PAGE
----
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Chapter 2 Grace and Pilgrim

‘Did you get the tree?’ Annie asked Robert, when he arrived back from town. It was two days before Christmas, and they were preparing for Grace’s first short visit home from hospital.

‘Yes, I did. Last year’s was better, but this one’s pretty too.’

‘Let’s put the lights on it tonight, then.’

‘Without Grace?’ Robert asked in surprise. ‘You know we always do that with her.’

‘Don’t be stupid!’ she cried angrily. ‘How can she help when she’s only got one leg?’

‘Annie, please . . . She’ll be OK.’

‘No, Robert, she won’t be OK. You want it all to be the same, but it can’t be the same. Just try and understand that, will you!’

She stood for a moment, her eyes wide and angry. Then she turned and left the room. And Robert knew, deep in his heart, that she was right. Things were never going to be the same again.

While she waited for her parents, Grace looked down at her empty trouser leg. You could feel an arm or a leg after it was gone. She remembered reading that somewhere, and it was true.

She could feel the bottom of her leg right now. In fact it was aching terribly. But the funny half-leg that was left didn’t seem to belong to her at all.

Judith was dead. And Gulliver. She knew that now, but she tried not to think about it. Pilgrim was fine, though, her father said. She felt better when she heard that. Pilgrim’s photograph on the table next to her bed was the first thing that she saw each morning. She looked at it again now. She wasn’t going to ride him again, not ever. She wanted to see him one more time, to say goodbye. But that was all.

Pilgrim came home for Christmas too, a week earlier than Grace.

Joan Dyer arrived at Logan’s stables to collect him. She couldn’t believe the change in him. The cuts on his face and chest were bad enough, but he was acting very strangely.

They got him into the trailer with great difficulty, but he kicked angrily against the sides all the way back to the farm.

‘I can’t put him with the other horses. It won’t be safe, ‘Joan said to Logan.

They drove around to an old empty building and backed the trailer up to the door. But Pilgrim refused to come out. In the end Joan sent her two sons into the trailer with sticks. When Pilgrim finally entered the building, they shut the door quickly.

They left the horse kicking wildly against the wooden walls.

Christmas at the Macleans’ started badly and got worse.

‘Can we put the tree up when we get back?’ Grace asked on the drive home from the hospital.

Robert looked quickly at his wife. But Annie did not take her eyes off the road in front of her, and Robert had to explain.

‘Baby, we did it last night. You’ll want to rest when you get home.’

Grace sat back in her seat and looked out of the window. They continued their journey in silence.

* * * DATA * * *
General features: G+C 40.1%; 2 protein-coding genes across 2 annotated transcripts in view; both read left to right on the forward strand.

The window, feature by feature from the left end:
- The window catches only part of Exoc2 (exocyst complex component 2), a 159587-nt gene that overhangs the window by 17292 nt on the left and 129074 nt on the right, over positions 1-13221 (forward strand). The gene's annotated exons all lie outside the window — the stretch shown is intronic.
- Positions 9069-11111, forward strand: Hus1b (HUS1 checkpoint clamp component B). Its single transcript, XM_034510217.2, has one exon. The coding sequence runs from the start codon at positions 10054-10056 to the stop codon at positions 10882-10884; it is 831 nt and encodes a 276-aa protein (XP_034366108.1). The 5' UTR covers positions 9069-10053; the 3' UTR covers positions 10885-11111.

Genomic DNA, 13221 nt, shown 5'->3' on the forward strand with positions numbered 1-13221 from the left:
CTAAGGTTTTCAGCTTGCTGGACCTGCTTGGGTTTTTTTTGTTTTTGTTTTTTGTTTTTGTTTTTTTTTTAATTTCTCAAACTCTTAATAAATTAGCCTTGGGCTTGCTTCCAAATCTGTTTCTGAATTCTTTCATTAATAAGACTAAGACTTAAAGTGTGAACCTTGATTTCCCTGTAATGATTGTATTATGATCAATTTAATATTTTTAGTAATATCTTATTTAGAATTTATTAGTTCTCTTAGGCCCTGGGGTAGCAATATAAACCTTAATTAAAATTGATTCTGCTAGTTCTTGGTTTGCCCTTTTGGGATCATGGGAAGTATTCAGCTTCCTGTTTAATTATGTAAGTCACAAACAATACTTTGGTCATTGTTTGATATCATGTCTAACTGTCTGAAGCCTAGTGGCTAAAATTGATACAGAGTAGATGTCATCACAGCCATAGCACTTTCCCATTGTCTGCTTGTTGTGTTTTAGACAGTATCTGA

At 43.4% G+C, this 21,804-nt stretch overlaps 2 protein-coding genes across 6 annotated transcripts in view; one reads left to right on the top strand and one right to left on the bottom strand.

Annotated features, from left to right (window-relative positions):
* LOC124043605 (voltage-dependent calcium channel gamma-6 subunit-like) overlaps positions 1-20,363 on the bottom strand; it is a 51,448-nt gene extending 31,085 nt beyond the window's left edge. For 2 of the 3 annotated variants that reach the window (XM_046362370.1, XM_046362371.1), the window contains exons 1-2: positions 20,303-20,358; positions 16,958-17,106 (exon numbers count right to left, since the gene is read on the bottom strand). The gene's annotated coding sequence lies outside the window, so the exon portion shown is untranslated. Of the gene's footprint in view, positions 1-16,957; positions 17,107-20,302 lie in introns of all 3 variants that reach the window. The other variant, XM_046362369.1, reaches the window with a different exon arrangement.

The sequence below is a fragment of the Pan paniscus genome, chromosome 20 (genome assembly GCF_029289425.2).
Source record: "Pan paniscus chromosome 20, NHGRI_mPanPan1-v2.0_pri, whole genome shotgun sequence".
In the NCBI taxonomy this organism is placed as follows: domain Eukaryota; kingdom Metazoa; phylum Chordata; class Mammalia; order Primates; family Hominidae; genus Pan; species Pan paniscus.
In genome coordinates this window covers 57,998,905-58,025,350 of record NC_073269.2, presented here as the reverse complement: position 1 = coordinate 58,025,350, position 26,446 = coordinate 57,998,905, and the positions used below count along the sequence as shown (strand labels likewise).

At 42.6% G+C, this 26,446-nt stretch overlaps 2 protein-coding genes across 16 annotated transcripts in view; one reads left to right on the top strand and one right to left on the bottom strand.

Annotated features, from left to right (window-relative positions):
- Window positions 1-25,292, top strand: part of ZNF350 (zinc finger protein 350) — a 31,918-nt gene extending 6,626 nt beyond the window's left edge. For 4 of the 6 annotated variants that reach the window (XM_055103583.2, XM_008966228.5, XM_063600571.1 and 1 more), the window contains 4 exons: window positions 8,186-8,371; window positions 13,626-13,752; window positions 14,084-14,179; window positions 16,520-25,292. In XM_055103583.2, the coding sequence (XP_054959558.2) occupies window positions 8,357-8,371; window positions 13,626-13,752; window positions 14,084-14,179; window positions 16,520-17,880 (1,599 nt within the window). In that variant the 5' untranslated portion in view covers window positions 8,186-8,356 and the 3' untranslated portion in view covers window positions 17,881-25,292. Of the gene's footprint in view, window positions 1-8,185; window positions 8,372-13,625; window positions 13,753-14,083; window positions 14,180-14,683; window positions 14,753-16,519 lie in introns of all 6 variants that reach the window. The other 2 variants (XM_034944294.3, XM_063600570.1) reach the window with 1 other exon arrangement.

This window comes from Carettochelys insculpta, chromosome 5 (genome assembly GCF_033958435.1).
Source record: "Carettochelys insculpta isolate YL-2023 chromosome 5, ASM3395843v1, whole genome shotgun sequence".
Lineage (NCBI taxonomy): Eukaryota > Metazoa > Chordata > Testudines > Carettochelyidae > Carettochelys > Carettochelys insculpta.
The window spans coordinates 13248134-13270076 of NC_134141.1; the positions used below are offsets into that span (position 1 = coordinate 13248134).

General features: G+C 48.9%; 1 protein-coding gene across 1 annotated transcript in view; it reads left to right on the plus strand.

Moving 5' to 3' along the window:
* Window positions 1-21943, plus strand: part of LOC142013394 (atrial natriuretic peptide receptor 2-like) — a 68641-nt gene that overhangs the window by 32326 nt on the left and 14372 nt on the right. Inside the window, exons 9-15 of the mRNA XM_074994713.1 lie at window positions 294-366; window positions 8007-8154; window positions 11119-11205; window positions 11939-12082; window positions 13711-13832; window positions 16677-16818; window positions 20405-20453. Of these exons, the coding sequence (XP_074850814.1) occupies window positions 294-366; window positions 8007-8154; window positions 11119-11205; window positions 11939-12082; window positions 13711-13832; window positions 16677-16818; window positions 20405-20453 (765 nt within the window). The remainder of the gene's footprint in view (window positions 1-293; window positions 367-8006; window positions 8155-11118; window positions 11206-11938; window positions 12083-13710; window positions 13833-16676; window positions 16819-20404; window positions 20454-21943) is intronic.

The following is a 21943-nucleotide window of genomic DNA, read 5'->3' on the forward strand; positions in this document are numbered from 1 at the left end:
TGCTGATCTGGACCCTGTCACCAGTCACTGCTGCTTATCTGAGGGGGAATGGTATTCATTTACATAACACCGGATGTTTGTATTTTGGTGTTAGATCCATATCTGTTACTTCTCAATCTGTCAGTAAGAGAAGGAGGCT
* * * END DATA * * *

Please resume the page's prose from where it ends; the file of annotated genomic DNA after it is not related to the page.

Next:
Christmas Day came and went. Grace showed little interest in the hundreds of presents that she received from friends of the family. But her eyes lit up when she saw the gift from her father and mother — a large glass bowl full of small colourful fish. That evening, when Annie finished clearing away dinner, she found Grace and Robert in front of it. They were lying on the floor in the dark. Grace was asleep in her father’s arms.

At breakfast the next morning, Grace looked very pale.

Robert put his hand on hers.

‘Are you all right, baby?’

She looked first at him and then at her mother.

‘It’s about Pilgrim,’ she said slowly. ‘I think we should send him back. Back to Kentucky, where you got him from.’

There was a silence.

‘Grade,’ Robert began. ‘We don’t need to decide now. It’s too soon …’

‘I know what you’re going to say. Please — I won’t ride him again. I know I won’t. I can’t.’ She was crying now. ‘And I don’t want to see anyone riding him around here.’

Her father held her hand tightly. He was telling her that he understood. He didn’t agree, but he understood.

‘I want to say goodbye to him first, though. Can we see him this morning before I go back to the hospital?’

Mrs Dyer came out of the stables when they drove up to the house. She looked unhappy about the visit.

‘Grace would like to see Pilgrim,’ said Robert. ‘Is he in the stables?’

‘No, he’s round the back,’ Mrs Dyer answered nervously.

It was clear to Annie and Grace that something was wrong.

‘Great,’ said Robert. ‘Can we see him?’

‘Of course.’

They came closer to the old building and Mrs Dyer stopped.

‘I don’t know if this is a good idea—’ she started, but Grace interrupted her.

‘I want to see him. Please open the door.’

Mrs Dyer opened it. It took a few moments for the girl’s eyes to find her horse in the darkness of the building.

‘Pilgrim? Pilgrim?’

Then she saw him. She gave a sudden cry and turned away.

Robert reached out quickly to stop her falling.

‘No! Oh no!’ she shouted.

He put his arm around her and led her away.

‘Annie,’ Mrs Dyer said. ‘I’m so sorry.’

Annie moved towards the door. The smell was terrible. Pilgrim was against a wall in the far corner, watching her. He stood with his neck hanging low; his head was almost touching the ground.

The terrible cuts on his face pulled his mouth back, showing his teeth. Annie looked into his bloody, crazy eyes and felt very, very frightened.

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